“Nonprofit organizations tend to be overled and undermanaged.” Thomas Tierney, chair and cofounder of the Bridgespan Group, has published several important studies on “the leadership deficit.” But what does he mean by this apparent contradiction?
When my father boarded a ship to New York in 1938, he brought his trunks of family silver and linens—and his faith. Years later he returned to Germany with my mother and me and showed us the magnificent church where he was baptized, raised and confirmed, St. Mary’s in Lübeck.
My mother studied painting at the New York Art Students League with Joseph Solman, the American artist who died last year at age 99. Solman was briefly a member, along with Mark Rothko, of an artistic vanguard known as The Ten, which in the 1930s rejected the literalism of American art and championed expressionism.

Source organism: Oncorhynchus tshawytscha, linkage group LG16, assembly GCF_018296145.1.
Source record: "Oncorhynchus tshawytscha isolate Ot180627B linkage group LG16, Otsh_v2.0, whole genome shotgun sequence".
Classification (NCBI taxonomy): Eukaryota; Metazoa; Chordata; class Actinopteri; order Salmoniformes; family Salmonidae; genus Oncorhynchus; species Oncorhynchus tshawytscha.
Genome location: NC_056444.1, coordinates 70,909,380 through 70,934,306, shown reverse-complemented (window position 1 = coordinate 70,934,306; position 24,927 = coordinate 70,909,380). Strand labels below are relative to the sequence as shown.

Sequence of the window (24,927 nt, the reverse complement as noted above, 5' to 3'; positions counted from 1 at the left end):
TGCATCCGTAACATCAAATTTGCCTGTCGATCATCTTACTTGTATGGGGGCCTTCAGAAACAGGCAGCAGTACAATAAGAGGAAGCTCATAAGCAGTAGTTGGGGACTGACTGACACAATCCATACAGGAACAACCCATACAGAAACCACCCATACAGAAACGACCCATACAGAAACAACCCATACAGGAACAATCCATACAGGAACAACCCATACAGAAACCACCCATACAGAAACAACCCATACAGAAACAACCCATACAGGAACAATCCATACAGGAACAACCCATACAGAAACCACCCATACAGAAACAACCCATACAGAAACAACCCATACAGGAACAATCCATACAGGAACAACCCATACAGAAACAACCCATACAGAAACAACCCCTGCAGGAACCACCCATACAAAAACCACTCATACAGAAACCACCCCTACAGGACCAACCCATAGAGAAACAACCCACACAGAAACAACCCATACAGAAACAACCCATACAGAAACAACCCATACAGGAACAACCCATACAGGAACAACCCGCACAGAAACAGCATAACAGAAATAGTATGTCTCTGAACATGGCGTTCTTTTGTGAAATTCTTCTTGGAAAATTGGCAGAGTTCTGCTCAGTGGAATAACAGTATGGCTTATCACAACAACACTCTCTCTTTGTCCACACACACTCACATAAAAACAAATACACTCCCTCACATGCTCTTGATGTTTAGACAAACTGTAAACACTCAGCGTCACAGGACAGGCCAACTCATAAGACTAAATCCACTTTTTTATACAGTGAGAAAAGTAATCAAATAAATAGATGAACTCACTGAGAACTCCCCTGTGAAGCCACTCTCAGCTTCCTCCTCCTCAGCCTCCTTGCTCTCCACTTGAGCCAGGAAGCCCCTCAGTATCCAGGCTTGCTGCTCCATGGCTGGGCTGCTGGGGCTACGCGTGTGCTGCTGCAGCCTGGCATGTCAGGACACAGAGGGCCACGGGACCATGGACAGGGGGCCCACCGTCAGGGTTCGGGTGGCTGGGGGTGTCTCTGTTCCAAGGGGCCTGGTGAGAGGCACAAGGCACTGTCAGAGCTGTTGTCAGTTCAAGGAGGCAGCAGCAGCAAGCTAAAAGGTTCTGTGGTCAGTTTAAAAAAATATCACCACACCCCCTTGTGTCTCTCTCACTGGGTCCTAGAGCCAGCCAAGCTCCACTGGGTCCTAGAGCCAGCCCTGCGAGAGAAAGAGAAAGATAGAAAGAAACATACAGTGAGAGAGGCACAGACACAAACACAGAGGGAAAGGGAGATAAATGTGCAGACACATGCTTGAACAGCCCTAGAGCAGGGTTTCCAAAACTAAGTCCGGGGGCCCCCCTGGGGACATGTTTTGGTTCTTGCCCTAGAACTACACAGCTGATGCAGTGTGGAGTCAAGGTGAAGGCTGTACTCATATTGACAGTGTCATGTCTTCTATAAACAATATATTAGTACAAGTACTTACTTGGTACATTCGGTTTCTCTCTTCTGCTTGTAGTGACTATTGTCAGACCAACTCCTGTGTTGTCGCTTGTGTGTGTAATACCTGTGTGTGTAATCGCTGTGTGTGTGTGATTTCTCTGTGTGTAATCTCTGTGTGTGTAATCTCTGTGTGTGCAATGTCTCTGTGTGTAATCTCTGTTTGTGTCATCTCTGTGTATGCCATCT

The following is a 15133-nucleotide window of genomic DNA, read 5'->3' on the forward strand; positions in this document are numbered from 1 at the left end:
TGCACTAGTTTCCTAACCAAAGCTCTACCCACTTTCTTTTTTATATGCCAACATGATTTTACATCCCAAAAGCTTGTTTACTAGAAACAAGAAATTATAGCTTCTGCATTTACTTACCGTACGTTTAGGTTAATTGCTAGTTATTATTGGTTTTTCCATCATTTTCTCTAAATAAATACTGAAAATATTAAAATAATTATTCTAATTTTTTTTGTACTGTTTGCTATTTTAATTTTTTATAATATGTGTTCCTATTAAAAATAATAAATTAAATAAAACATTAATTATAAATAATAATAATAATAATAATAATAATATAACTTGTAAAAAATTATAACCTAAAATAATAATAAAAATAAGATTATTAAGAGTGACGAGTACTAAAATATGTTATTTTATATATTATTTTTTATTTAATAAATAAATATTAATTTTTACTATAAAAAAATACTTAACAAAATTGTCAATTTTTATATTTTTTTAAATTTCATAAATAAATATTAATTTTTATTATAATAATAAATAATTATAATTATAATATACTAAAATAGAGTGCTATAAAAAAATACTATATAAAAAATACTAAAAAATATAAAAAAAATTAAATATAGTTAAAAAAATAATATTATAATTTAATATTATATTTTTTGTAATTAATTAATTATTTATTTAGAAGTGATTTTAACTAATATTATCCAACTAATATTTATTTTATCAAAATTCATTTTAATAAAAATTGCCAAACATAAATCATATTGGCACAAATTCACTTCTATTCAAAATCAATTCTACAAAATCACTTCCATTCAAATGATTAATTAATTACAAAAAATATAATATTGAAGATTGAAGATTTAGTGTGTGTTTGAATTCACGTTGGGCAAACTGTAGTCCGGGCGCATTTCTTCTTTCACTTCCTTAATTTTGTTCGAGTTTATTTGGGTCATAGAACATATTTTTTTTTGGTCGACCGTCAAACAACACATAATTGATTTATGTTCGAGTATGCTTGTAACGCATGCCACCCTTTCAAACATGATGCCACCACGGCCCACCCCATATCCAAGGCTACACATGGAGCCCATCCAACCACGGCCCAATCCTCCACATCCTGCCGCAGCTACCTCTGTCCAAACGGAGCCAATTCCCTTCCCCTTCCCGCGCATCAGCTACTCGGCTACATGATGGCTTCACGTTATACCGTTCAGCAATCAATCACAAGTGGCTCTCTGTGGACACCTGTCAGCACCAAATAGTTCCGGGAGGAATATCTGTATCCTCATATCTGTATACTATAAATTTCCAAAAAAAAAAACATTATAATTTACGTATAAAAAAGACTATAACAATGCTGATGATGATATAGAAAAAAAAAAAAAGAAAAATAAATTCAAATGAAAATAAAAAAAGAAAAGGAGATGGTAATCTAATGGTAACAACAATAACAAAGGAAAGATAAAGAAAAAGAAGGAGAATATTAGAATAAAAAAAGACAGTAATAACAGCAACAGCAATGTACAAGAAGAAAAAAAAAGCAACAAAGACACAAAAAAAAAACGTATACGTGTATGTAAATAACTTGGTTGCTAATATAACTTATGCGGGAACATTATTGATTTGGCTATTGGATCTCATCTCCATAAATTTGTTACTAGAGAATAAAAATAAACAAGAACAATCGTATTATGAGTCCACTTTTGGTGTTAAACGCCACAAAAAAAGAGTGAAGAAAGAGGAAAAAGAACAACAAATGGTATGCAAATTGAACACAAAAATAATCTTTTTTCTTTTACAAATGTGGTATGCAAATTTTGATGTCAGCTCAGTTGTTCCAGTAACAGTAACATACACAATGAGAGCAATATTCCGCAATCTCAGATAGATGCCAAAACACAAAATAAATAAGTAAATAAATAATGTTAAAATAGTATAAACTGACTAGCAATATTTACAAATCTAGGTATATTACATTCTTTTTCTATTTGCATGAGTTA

"I have to tell you about Maggy," my colleague said excitedly. He had just returned from meetings with church leaders in east-central Africa. "Love made me an inventor," Marguerite "Maggy" Barankitse had told the group. The more she talked, the more my colleagues wanted to see Maggy's Maison Shalom (House of Peace), near Ruyigi, Burundi. There, after the horrors of civil war 15 years ago, she has rebuilt her village. It's an extraordinary resurrection story.
Feidin Santana feared for his life when he made a video recording of a policeman shooting Walter Scott in the back in North Charleston, South Carolina. After Santana took the video with his phone, he considered deleting the evidence and fleeing town. But because he turned the video over to the police, the officer, Michael Slager, was held accountable for the shooting. Scott, an unarmed black man, was shot after being stopped for a broken taillight. Santana encourages others to record bad things happening, even though he says he had doubts about what he was doing at the time (Washington Post, April 9).